Stop imposing masculine stereotypes on sensitive boys

sensitive boysBetsy de Thierry talks about her her new book, The Simple Guide to Sensitive Boys, and discusses the need for society to stop imposing male stereotypes upon them about how they should behave.

“The creative mind is wired with the ability to feel with great depth and passion. Without good strategies for managing this hypersensitivity, instead of creativity the result can be a plunge into the emotional depths.”[1]

Being male today seems to be complicated. We recognise the statistics that demonstrate the mental health struggle for many males in adulthood, and yet many environments are not recognising the challenges around being male in childhood. The link is important because I believe that we could prevent a lot of the mental health problems presenting themselves if we were able to meet the emotional needs of men at a young age. Continue reading

How important is empathy within our care system?

Frightened

Bo Hejlskov Elvén is a Clinical Psychologist, and author of Frightened, Disturbed, Dangerous?, Disruptive, Stubborn, Out of Control?, Confused, Angry, Anxious? and Sulky, Rowdy, Rude?, based in Sweden. He is an independent consultant and lecturer on autism and challenging behaviour, and an accredited Studio III trainer. In 2009, he was awarded the Puzzle Piece of the Year prize by the Swedish Autism Society for his lecturing and counselling on challenging behaviour. 

Frightened, Disturbed, Dangerous? Those words are often used to describe people in psychiatric care. Historically, schizophrenia is one of our oldest diagnoses still in use. Our oldest diagnoses describe people whose behaviour was unpredictable and clearly different than that of other people. Today, we still see descriptions of people with psychiatric conditions described as disturbed and dangerous despite all the knowledge we have contradicting those descriptions. The words we use to describe people affect the way we think about them and our methods for working with them. If we believe that a person is dangerous, we will keep our distance and even react faster to the person’s behaviour. We are also more prone to react with force.

Continue reading

Emma Bacon discusses eating disorders, her books and building a healthy relationship with food

RelationshipEmma Bacon, author of Rebalance Your Relationship with Food and co-author of Eating Disorder Recovery Handbook, is the founder of BalancED MK, an eating disorder support service, which she set up after her own recovery from anorexia nervosa. She also offers mentoring and facilitates a self-support group for sufferers and carers, with the aim of spreading awareness and understanding about eating disorders. We caught up with her and asked her a few questions about her book, her inspiration and what keeps her motivated.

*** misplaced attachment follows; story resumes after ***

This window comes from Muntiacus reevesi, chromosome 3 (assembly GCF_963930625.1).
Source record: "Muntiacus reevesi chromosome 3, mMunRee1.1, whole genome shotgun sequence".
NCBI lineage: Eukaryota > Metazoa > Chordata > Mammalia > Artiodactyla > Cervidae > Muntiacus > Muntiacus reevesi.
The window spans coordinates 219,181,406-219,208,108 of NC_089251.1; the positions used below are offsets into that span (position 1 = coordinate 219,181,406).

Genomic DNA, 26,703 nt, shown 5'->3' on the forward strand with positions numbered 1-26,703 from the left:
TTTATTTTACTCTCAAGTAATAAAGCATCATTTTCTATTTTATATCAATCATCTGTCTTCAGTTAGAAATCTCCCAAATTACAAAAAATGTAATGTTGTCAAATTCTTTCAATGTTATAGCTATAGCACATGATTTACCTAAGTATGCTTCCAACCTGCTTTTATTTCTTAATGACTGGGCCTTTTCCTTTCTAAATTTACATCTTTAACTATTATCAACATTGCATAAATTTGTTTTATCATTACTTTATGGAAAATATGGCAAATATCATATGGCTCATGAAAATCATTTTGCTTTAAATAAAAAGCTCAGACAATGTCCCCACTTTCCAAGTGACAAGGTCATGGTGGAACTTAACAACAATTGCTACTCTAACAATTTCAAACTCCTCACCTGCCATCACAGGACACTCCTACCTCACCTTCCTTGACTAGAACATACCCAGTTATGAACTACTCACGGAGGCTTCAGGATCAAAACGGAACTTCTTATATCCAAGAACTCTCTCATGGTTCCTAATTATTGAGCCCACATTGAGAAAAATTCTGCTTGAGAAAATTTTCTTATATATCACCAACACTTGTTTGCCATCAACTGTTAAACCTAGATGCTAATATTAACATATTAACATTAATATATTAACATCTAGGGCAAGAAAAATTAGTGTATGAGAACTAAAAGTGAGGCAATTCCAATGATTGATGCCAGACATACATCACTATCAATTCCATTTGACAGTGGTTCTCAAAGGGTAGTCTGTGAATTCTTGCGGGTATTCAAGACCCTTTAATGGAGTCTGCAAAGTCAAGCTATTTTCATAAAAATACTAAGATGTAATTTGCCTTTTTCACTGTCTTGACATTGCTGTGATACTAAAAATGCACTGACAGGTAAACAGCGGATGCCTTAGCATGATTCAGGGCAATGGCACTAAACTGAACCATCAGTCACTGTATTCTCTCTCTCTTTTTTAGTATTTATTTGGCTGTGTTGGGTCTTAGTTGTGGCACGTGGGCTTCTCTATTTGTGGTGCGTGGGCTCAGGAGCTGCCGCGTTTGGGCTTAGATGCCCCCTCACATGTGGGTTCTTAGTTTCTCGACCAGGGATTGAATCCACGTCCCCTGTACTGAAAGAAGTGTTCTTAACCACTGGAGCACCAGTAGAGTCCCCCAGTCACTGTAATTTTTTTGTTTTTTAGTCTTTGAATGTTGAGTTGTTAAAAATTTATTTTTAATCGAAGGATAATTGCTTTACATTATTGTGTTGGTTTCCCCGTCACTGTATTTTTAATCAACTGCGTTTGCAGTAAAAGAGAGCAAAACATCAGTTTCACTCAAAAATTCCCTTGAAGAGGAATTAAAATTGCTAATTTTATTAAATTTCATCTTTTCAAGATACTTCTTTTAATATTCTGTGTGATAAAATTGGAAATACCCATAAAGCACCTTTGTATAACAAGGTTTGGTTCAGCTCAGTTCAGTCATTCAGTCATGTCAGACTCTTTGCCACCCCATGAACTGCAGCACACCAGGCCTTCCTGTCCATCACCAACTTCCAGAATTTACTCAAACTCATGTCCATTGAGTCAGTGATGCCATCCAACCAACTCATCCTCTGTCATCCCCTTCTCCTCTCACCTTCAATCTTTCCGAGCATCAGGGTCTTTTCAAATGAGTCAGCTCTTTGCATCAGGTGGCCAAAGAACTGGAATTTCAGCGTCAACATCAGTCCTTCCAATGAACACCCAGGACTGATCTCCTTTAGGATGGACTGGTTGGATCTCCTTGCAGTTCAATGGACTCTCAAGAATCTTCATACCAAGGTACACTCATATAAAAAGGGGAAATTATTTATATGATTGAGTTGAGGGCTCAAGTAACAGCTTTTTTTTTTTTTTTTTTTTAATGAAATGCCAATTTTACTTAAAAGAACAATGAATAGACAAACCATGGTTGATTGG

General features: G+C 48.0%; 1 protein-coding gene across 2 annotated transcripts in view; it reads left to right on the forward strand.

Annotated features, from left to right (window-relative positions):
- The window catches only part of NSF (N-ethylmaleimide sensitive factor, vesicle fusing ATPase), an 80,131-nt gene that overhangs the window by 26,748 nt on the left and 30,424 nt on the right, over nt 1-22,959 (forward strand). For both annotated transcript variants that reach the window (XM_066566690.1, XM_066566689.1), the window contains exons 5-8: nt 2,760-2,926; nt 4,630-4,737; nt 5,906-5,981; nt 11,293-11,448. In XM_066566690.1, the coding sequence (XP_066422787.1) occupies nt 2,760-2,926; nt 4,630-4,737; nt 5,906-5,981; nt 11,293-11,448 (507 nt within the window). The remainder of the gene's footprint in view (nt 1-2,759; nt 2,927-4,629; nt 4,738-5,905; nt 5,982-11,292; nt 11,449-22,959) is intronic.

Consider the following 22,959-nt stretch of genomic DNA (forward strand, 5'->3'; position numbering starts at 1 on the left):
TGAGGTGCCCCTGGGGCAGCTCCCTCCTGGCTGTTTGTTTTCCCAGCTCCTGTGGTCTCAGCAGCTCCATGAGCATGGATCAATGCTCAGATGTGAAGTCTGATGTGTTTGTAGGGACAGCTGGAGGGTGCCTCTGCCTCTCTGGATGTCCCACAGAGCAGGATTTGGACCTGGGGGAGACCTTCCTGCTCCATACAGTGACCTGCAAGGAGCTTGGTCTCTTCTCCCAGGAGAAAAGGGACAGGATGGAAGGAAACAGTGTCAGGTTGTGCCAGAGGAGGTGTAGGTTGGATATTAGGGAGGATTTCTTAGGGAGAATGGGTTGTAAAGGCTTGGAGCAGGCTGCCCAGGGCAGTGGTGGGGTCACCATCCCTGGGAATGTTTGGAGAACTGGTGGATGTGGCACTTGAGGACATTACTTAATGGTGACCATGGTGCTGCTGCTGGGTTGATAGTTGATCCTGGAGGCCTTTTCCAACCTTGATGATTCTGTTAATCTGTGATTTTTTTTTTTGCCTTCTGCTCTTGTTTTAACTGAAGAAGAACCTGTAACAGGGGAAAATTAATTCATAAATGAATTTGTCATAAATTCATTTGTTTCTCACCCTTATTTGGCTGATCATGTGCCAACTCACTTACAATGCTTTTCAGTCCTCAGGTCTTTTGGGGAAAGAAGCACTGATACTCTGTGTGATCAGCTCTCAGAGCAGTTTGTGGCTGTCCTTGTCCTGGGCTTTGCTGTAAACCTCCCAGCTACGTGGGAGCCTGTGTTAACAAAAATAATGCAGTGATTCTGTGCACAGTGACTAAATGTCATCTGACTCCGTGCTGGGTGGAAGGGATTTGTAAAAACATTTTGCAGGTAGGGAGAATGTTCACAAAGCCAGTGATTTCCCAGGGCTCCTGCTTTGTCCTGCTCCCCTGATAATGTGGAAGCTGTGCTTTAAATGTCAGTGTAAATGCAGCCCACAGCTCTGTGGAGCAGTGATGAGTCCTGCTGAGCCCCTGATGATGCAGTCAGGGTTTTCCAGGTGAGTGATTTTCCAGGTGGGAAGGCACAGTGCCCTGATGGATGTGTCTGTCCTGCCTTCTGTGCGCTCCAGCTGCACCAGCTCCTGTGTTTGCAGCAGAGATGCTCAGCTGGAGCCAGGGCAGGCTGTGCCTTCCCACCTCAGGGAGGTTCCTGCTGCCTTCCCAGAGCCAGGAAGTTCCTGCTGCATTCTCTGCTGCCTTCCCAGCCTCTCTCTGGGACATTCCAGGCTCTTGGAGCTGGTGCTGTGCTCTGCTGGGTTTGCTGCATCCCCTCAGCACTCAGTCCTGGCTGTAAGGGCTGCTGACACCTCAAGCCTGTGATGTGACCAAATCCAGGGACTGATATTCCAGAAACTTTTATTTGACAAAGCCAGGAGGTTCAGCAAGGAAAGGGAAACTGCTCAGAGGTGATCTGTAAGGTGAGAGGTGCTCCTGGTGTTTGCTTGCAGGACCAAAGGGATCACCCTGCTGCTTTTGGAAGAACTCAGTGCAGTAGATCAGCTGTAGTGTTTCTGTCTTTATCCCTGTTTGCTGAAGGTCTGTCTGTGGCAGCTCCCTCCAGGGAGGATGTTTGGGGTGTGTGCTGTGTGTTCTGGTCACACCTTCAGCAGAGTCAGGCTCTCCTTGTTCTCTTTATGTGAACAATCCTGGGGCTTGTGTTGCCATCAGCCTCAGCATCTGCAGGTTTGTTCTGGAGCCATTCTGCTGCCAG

Continue reading

Anti Bullying Week: The Importance of Teaching Empathy to Children

bullyingIt’s Anti Bullying Week, so we thought we’d share this extract from Alison Knowles’ new children’s book Ollie and the Golden Stripe.  In this story, Ollie learns the importance of empathy when his classmate Adam is bullied during a game of football. Empathy transports Ollie into Adam’s shoes and teaches him not to laugh at Adam, but to understand and share his feelings.

Click here to download the extract

Alison is also the author of Ollie and His Superpowers.  The books are designed for parents and schools to help children be the best version of themselves.

Restorative schools are kinder schools – Bill Hansberry

Hansberry_Practical-Intro_978-1-84905-707-3_colourjpg-printIn this article, Bill Hansberry reflects upon his new book to discuss the importance of restorative justice as a constructive approach to conflict resolution in schools compared to traditional punitive methods. Suitable for education settings from preschool to school, A Practical Introduction to Restorative Practice in Schools explains what restorative justice is, how it can be used in schools, what it looks like in the classroom and how it can be implemented. It is an essential resource for any school or centre that is serious about reducing bad behaviour and developing safer learning communities.

Restorative Practices are not for the faint-hearted. They demand that our work in schools be less political and more human. This demands that, when things go wrong in schools, we empathise with students (and those who love them) and move into emotional spaces with them that we may not have occupied previously. Restorative practices are not a discipline from a distance. They are up close, personal and at times confronting, which is at odds with the direction that many schools are taking their disciplinary systems. As communities become increasingly disconnected and fearful of one another, responses to conflict, harm and wrongdoing that bring people and their difficult emotions face to face can seem too risky for many, yet schools who have bravely embraced restorative practices have found that this is a risk well worth taking.  Continue reading